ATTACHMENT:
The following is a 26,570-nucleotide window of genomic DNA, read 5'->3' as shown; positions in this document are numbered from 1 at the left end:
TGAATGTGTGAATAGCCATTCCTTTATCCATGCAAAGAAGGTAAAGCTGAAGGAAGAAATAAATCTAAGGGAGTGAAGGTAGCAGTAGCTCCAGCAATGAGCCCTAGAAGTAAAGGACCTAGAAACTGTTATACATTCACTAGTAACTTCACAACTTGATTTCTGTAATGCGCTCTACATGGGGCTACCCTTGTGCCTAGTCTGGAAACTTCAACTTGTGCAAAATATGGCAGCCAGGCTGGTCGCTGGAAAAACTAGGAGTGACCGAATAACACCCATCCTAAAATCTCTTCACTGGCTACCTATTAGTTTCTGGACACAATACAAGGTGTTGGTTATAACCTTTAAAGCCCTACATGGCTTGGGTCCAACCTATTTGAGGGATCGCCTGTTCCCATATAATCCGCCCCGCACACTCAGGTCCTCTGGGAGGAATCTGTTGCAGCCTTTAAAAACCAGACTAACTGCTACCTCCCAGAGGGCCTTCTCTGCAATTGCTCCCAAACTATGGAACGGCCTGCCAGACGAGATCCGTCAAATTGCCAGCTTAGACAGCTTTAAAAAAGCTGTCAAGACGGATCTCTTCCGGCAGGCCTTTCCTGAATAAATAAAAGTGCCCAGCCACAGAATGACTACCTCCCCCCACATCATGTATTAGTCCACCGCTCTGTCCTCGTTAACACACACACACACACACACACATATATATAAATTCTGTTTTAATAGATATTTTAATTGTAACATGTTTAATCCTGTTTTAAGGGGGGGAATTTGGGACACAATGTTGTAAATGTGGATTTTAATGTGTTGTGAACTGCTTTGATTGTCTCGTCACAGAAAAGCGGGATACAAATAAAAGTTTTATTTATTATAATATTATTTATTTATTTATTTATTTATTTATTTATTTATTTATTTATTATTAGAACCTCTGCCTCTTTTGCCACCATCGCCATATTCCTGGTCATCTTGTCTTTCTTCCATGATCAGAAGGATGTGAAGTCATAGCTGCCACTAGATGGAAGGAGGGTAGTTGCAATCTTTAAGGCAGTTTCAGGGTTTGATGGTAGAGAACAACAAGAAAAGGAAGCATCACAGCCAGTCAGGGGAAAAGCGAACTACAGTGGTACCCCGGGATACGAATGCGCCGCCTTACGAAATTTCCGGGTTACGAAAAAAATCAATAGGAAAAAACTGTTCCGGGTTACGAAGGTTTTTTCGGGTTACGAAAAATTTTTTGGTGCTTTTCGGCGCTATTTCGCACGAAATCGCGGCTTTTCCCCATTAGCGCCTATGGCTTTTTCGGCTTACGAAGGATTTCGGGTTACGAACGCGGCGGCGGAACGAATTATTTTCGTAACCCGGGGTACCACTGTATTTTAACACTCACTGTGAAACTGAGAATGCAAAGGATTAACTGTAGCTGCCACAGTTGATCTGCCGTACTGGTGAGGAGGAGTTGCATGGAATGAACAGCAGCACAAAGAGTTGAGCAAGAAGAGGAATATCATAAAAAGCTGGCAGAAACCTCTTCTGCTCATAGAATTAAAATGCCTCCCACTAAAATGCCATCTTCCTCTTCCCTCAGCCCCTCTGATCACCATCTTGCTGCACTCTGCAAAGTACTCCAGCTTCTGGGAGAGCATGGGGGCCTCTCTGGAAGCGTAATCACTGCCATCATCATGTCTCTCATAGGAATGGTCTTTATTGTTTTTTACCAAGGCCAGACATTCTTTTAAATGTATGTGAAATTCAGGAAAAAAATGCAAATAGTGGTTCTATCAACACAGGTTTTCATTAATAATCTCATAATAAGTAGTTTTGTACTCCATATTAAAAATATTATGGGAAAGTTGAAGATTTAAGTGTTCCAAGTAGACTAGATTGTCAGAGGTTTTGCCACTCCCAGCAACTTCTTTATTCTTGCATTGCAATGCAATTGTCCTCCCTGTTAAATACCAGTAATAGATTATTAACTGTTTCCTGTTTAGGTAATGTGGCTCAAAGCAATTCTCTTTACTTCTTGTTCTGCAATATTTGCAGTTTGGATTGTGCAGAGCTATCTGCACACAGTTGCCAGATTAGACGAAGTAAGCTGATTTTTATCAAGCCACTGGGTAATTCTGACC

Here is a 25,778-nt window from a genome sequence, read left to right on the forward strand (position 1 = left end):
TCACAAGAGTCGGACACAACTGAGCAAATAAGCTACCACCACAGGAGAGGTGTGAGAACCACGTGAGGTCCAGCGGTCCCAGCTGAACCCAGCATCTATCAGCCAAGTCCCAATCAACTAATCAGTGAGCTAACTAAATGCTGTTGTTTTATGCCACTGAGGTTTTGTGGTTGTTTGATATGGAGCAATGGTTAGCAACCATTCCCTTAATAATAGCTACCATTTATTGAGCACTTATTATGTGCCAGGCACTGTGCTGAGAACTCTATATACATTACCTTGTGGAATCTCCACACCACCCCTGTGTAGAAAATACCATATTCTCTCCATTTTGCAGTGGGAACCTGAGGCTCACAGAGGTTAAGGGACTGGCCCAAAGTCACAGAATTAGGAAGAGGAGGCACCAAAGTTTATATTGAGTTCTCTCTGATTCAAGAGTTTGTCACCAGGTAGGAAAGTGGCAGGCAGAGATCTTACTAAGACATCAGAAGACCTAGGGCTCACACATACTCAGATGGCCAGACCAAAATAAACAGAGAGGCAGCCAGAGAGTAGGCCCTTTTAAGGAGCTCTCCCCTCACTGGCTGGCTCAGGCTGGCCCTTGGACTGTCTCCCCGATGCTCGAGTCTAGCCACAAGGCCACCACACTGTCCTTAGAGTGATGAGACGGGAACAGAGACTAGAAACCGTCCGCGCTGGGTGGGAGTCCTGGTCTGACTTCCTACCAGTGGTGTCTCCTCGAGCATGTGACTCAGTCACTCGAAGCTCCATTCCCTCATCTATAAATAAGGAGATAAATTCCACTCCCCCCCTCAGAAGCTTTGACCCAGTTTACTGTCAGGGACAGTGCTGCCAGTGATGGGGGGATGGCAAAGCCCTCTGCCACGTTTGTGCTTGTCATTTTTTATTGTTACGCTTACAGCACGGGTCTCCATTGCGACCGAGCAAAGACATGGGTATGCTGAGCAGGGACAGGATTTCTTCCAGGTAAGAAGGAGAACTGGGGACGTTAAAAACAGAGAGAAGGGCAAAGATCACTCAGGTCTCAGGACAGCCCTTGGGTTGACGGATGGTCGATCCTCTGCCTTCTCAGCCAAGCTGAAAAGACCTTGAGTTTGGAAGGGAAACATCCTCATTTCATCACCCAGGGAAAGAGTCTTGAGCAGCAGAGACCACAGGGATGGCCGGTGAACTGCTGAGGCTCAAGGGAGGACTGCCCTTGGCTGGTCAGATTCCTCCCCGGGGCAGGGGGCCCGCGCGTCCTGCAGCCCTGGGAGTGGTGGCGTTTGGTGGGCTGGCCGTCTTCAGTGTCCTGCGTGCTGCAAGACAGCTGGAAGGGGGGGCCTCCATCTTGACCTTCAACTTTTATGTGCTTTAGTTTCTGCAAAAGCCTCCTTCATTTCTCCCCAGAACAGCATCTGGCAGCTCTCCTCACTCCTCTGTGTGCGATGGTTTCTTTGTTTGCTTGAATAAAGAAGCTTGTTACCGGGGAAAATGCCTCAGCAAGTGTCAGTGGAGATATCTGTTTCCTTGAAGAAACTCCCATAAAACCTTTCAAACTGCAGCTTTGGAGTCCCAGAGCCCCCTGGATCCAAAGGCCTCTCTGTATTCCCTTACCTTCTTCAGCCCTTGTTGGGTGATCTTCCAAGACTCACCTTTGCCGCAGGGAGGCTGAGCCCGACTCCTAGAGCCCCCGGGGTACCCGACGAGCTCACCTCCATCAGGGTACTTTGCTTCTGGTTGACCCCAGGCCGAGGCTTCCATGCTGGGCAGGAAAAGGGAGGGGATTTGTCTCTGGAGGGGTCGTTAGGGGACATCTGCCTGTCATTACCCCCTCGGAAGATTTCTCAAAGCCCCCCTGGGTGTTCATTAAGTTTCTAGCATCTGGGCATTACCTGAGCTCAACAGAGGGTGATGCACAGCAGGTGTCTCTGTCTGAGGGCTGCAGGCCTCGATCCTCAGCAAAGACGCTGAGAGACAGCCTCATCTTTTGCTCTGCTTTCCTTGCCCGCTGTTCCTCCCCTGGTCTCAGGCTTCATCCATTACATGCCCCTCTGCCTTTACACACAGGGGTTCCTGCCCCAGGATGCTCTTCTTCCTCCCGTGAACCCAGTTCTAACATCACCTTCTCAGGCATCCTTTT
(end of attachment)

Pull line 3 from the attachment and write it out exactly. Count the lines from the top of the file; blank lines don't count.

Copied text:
Here is a 25,778-nt window from a genome sequence, read left to right on the forward strand (position 1 = left end):